Latest News:  


China to launch carbon market trading scheme


13:23, June 18, 2013

China is set to launch its first carbon trading scheme Tuesday in the southern city of Shenzhen. It’s one of seven pilot cities for emissions trading before a national rollout.

In the spot light, but compared with Shenzhen government officials, the city’s ambitious carbon city blueprint is attracting more attention.

The plans were unveiled at a forum in Longgang, 50 kilometers away from downtown Shenzhen. This is what the city envisions for the future.

It’s the miniature, and could be the start of another low-carbon city in Shenzhen. From the eco-friendly building material, efficient water irrigation and sewage treatment systems, to the electric cars driving by...the local government is hoping to set up an example for its urbanization.

Wang Rong, Shenzhen Municipal Party Secretary, said, “Via this forum and the low carbon city, all explorations, exchanges and innovations will enhance each other, and contribute to ecological preservation.”

Shenzhen is to hold Tuesday a high-profile launch of China’s first carbon trading market. This is a widely used method to put a price on carbon dioxide emissions produced by burning fossil fuels.

Shenzhen, already the most energy efficient city in Guangdong Province, has set an aggressive target of slashing emissions intensity by one fifth by the end of 2015.

"It’s a very market-oriented way to keep of CO2 emissions low and get it lower. It’s a natural way to lower emissions. The trading system itself has to prove itself. But i think it’s the best system at this moment applicable," Hugo Brouwer, Dir. of Energy Transition, Ministry of Economic Affairs, Netherlands, said.

For now, analysts are too conservative to predict the short-term positive impact of the trading scheme, at a time when China’s growth is losing oomph.

Investors say developing the eco-friendly industry will churn out more business opportunities.

"It’s very important because it allows China to work with partner countries. These are attractive elements where we can have infrastructure and innovative centers to develop these new industries," Michael Brook, Executive Manager of Film Auckland, NZ said.

China may be the world’s biggest emitter of carbon dioxide and made the largest contribution to the global rise last year, but its emission growth is slowing. Analysts say that shows China’s efforts to adopt renewable sources and improve energy efficiency are paying off.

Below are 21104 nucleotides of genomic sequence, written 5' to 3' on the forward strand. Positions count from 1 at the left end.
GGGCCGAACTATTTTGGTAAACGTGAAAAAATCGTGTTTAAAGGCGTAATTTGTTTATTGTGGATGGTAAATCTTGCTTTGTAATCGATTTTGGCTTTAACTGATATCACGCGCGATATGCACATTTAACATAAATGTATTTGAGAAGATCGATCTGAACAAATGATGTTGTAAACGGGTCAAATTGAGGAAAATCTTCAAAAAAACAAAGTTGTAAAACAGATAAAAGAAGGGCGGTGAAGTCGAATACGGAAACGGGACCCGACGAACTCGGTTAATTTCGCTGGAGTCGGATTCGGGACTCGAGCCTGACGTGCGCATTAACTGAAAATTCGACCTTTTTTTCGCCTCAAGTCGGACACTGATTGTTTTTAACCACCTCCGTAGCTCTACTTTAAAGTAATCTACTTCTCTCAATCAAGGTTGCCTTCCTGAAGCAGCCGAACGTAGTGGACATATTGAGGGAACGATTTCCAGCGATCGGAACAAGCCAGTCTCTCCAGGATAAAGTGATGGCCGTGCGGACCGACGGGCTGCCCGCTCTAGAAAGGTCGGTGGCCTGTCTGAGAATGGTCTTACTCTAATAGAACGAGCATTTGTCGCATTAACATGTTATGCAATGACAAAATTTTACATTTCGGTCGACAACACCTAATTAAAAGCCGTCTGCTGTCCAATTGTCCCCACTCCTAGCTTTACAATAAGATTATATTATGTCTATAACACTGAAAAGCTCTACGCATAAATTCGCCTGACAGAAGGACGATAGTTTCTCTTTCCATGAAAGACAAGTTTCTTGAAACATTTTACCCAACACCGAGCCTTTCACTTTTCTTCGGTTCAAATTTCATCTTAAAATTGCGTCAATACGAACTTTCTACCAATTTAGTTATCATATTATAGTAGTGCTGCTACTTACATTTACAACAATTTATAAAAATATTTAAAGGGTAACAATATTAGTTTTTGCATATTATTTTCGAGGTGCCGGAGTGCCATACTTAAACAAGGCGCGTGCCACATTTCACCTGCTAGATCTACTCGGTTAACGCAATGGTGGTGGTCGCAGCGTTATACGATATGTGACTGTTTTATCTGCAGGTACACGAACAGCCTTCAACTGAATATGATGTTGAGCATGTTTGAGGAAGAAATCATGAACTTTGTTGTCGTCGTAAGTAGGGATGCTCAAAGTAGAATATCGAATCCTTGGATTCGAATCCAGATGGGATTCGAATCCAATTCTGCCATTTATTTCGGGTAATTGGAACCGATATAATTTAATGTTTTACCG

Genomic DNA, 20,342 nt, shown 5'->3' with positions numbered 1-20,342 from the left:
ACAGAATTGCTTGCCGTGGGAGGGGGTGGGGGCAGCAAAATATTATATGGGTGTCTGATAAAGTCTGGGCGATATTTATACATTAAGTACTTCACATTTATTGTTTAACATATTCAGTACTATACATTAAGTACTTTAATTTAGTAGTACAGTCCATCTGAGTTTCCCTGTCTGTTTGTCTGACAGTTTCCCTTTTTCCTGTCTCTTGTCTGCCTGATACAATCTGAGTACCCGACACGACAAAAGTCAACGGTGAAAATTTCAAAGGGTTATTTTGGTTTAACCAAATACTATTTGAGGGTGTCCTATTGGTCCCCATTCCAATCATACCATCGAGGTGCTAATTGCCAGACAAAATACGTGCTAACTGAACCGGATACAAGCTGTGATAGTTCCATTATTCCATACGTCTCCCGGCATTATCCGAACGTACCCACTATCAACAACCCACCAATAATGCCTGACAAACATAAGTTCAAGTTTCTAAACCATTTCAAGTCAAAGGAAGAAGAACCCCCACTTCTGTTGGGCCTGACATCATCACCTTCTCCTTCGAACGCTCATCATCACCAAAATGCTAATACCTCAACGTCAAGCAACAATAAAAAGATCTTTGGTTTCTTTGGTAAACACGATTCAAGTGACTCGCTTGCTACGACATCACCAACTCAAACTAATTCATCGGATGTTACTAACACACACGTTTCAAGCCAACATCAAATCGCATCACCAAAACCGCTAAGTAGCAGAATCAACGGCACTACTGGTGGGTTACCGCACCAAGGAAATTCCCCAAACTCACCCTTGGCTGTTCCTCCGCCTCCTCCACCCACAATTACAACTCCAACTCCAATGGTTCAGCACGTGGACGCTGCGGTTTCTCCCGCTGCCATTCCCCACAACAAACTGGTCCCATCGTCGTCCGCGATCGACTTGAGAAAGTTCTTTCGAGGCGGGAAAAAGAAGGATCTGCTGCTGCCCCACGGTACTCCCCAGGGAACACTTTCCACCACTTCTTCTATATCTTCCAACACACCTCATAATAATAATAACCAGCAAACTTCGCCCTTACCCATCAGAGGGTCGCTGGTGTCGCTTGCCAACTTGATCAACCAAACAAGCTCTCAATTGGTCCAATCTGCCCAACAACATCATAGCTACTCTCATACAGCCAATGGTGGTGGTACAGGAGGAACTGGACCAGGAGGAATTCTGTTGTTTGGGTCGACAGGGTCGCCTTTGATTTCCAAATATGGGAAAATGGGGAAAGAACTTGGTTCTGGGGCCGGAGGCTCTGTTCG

We Recommend:

Fortune Global Forum's guests visits panda

China calls for dialogue after EU solar panel duties

China-South Asia Expo opens in SW China

Huawei launches flagship smartphone Ascend Mate

3D printing gallery opens in Chongqing, SW China

White collars setting up stalls become popular

B787 Dreamliner misses maiden voyage in China

Computex Taipei 2013 exhibition kicks off

12 Asian business women: Intelligent and beautiful

Email|Print|Comments(Editor:WangXin、Gao Yinan)

Leave your comment0 comments

  1. Name


Selections for you

  1. People welcome Chinese destroyer

  2. Soldiers in joint military training

  3. 50th Int'l Paris Air Show kicks off

  4. Heatweave overwhelms Shanghai, Yangzhou

  5. Photos: The ordinary love

  6. China’s weekly story (2013.6.7-6.14)

  7. Amazing Narati Scenic Spot in Xinjiang

  8. Top 10 highest-paid athletes

  9. China is the largest buyer of high-end cameras

  10. ATC Show 2013 closes in Beijing

Most Popular


  1. Creative industries go high-tech and high end
  2. Why fear and loathing of an IPO?
  3. US public ready to be fooled again on Iran
  4. Weibo draws more than just locals
  5. Keeping a watchful eye on Japan’s 'new cold war'
  6. In praise of graffiti and holiday photos
  7. The thinking behind U.S. surveillance programs
  8. China's space program less costly
  9. SCO chief lauds Harbin fair's co-op contribution
  10. Calling for new type of industry

What’s happening in China

Sweating at Yoga club: white collars' new choice after work

  1. 'Gay' wives are anything but gay
  2. Sedan becomes minister's car
  3. Gov't bans private adoptions of abandoned infants
  4. Quake survivor commits suicide
  5. Weibo draws more than just locals